By 2012, Wes and I decided it was time to launch a Star Wars education initiative similar to our Indy one and that became Star Wars in the Classroom. The mission: to inspire transdisciplinary teaching and learning with the Star Wars saga.
StarWars.com: Can you give me an example of a time where you incorporated Star Wars in a lesson and a student gave you feedback about how it resonated with him or her?
Wes Dodgens: The most extensive way I use Star Wars in the classroom is in my World Wars elective course. Each year I show the prequel trilogy and have my students note and discuss the similarities between the rise of Palpatine to that of Adolf Hitler. Students also compare the Jedi purge to Hitler’s execution of SA leaders in the Night of the Long Knives.
Thomas Riddle: Perhaps the most impactful assignment that I gave to students required them to apply each stage of the Hero’s Journey to their own lives having analyzed all three films and comparing them to the mythologies of all the ancient civilizations that we studied. Who are your hero partners? Who is your wise and helpful guide? What is your magic talisman? What masks do you wear and why? What monster(s) do you combat? While answering these and other questions, my students would really bare their souls. For some, it would often seem cathartic. The writing that they did for this assignment was always the best of the year.
Two years ago, one of my former students, Richard, contacted me to wish me luck before I was to give a TEDx talk on “Imagineering Education.” He wanted to let me know how much he enjoyed my class and that he still tells his friends about learning mythology with Star Wars and having to apply that knowledge to his own life. I taught Richard in 1999 and he still remembers what he learned. Whenever I run into former students or hear from them on Facebook, they typically talk about all that they learned with Star Wars.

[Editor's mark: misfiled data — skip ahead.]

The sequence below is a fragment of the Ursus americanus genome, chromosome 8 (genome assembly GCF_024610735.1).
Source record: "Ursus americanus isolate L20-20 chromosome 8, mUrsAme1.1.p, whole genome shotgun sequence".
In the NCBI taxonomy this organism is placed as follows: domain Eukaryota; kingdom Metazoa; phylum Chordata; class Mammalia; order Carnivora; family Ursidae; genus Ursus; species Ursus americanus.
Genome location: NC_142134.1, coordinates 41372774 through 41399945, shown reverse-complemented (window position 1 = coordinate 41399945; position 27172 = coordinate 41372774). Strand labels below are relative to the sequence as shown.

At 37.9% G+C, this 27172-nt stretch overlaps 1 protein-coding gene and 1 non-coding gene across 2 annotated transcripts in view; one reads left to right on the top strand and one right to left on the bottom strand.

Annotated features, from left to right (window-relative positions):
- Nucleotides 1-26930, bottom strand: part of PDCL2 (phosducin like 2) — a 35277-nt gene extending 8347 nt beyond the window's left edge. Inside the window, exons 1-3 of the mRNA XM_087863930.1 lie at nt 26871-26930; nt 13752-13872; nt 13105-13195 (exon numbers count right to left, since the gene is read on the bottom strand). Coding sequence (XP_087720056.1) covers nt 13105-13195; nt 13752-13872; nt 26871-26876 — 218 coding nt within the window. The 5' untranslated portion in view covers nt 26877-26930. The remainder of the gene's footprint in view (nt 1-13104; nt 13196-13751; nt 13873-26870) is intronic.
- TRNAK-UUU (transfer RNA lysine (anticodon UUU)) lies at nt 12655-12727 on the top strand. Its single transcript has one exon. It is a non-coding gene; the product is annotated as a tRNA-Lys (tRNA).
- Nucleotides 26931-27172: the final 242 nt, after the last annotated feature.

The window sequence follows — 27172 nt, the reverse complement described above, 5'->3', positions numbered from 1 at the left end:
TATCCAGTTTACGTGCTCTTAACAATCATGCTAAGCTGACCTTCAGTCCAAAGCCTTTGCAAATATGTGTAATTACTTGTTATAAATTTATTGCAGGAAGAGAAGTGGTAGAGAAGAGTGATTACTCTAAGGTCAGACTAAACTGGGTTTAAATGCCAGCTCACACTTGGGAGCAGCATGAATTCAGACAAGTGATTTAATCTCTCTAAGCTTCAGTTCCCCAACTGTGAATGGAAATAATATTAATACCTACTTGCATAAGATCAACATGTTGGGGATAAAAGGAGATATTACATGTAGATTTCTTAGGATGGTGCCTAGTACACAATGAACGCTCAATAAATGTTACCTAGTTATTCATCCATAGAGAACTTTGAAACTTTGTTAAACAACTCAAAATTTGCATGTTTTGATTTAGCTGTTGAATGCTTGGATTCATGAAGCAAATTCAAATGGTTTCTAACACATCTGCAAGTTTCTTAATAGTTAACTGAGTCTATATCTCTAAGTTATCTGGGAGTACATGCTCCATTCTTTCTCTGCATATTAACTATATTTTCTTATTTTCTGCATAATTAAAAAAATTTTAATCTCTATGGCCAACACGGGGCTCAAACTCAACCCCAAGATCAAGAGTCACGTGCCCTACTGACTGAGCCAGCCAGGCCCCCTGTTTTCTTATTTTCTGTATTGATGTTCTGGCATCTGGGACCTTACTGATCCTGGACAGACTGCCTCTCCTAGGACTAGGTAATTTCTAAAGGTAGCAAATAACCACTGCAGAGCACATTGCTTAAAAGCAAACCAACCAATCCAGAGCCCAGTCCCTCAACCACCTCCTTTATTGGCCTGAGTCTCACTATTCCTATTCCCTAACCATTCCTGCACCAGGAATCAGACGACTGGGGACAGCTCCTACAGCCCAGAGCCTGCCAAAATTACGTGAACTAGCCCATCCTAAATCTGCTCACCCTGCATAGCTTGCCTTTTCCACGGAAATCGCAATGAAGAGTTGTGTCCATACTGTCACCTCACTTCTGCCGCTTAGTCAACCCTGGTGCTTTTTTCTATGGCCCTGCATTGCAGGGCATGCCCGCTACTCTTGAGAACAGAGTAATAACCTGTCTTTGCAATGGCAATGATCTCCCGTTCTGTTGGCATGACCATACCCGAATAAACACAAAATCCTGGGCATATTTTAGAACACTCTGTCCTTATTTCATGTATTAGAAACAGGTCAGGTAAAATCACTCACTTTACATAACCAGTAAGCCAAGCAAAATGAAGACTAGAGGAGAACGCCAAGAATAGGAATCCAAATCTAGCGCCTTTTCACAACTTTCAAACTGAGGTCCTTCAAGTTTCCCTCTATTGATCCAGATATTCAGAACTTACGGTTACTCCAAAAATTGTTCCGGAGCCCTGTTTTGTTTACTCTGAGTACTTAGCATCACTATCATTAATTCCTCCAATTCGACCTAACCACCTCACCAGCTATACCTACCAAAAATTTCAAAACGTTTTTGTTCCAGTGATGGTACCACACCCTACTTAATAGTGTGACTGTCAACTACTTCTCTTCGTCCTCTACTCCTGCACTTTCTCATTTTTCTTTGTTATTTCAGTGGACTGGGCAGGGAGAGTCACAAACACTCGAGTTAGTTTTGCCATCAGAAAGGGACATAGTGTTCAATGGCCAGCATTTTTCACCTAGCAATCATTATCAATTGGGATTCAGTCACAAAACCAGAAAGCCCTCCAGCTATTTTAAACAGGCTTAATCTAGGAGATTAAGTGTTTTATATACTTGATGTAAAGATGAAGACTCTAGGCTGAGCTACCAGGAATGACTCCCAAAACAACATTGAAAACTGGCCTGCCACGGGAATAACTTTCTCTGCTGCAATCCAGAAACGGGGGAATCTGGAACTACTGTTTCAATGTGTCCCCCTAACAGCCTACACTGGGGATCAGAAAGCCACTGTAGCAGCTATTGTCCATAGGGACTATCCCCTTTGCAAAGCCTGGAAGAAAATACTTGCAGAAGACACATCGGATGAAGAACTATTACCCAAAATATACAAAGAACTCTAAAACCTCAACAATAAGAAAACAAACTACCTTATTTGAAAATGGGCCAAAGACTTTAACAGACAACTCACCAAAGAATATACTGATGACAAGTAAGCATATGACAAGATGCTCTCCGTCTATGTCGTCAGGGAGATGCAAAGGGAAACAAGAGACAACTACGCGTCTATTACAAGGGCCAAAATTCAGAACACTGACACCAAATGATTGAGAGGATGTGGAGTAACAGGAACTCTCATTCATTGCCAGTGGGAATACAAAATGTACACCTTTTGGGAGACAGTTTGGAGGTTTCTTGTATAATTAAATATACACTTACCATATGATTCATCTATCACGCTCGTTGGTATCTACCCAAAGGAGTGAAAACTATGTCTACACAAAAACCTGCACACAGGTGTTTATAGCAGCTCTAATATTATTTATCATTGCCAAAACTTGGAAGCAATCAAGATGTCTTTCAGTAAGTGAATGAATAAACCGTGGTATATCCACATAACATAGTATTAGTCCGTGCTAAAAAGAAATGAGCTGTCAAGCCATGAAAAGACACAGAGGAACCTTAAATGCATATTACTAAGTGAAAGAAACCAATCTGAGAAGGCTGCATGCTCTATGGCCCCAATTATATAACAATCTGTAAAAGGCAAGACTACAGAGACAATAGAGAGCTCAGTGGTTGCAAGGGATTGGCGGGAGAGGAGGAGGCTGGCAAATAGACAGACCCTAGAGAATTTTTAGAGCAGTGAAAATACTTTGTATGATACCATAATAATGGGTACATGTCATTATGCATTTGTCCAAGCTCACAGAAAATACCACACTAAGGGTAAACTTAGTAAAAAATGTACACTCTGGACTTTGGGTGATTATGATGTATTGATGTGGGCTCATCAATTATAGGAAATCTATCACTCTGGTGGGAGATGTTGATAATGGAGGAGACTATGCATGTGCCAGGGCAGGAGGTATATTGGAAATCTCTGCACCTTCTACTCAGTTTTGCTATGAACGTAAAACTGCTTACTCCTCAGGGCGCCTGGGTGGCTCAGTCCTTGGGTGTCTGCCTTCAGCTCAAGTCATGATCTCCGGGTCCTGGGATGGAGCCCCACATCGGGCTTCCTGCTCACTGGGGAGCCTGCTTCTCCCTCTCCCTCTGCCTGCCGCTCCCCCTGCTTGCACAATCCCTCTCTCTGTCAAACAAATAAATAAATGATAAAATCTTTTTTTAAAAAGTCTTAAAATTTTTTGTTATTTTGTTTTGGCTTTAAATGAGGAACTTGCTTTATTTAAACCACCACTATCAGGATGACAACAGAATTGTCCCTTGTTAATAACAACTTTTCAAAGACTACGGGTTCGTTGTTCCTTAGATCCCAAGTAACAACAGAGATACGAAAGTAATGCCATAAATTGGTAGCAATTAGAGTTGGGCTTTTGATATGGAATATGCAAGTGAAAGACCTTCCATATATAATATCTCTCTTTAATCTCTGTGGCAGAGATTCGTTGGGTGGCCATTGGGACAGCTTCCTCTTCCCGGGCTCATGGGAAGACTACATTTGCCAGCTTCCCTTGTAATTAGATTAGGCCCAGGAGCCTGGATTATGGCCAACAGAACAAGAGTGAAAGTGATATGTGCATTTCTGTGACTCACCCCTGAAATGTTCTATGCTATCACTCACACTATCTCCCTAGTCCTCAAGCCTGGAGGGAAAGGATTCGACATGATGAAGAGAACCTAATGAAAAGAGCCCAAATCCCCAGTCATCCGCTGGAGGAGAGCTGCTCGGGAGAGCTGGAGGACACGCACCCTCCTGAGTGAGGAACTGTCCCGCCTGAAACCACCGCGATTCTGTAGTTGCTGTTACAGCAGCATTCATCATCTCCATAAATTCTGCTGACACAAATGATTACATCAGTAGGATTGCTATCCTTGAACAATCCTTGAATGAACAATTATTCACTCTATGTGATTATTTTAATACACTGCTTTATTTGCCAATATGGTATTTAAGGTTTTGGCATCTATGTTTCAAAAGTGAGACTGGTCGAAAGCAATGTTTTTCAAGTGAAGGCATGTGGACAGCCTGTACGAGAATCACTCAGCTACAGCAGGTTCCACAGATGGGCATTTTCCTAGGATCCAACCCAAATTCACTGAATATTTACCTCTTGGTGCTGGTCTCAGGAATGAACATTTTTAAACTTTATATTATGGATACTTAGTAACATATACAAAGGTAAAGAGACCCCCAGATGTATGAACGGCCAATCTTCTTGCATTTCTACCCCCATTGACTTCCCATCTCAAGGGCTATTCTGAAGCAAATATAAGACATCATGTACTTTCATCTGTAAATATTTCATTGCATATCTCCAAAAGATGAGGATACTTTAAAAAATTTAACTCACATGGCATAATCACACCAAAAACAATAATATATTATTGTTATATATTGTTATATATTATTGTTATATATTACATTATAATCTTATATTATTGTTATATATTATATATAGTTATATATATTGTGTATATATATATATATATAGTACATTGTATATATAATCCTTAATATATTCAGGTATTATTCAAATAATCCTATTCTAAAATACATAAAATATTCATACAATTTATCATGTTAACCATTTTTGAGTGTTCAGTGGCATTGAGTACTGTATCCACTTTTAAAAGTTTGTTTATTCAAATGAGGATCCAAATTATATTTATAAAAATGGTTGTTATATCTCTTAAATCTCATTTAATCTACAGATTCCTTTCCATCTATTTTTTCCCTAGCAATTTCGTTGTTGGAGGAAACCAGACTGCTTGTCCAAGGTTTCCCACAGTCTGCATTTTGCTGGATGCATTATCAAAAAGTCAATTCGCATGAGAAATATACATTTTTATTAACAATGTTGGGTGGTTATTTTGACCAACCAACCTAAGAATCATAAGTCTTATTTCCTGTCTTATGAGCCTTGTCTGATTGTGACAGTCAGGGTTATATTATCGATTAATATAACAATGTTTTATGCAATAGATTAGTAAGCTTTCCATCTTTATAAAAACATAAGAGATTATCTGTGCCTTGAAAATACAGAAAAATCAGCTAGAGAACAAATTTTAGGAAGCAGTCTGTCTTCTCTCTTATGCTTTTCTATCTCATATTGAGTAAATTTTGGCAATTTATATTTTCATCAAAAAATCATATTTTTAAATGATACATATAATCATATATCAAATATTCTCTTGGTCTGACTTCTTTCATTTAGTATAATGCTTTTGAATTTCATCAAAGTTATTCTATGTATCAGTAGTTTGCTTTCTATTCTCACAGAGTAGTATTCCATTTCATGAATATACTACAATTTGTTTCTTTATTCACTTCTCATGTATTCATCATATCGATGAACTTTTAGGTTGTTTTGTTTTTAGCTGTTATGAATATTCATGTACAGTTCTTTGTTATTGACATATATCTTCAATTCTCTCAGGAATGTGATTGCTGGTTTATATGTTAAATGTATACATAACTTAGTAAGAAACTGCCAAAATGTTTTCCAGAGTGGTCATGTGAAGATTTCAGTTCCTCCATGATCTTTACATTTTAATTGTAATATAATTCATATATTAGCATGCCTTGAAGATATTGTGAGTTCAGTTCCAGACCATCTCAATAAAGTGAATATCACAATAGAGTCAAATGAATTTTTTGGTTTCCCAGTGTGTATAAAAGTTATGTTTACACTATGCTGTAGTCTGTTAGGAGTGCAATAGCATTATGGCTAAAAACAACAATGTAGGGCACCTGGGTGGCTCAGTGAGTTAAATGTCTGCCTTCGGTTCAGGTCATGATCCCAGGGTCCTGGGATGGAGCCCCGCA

StarWars.com: How do you communicate lesson material to other educators? Do you have any idea how many teachers use or reference your work?
Wes Dodgens: Currently, our content is presented via our website, but we also utilize social media to promote educational uses of Star Wars. In the coming weeks we will be launching an online forum, The Rogues Ready Room, for educators wanting to learn more or share how they teach with Star Wars. We hope this forum will foster discussion and collaboration amongst teachers who wish to use or already use Star Wars in the classroom.
We are also excited to announce that we will be monthly guests on Coffee with Kenobi, an outstanding podcast co-hosted by fellow Rogue Dan Zehr. During our segment we’ll be discussing a wide range of topics related to Star Wars and education.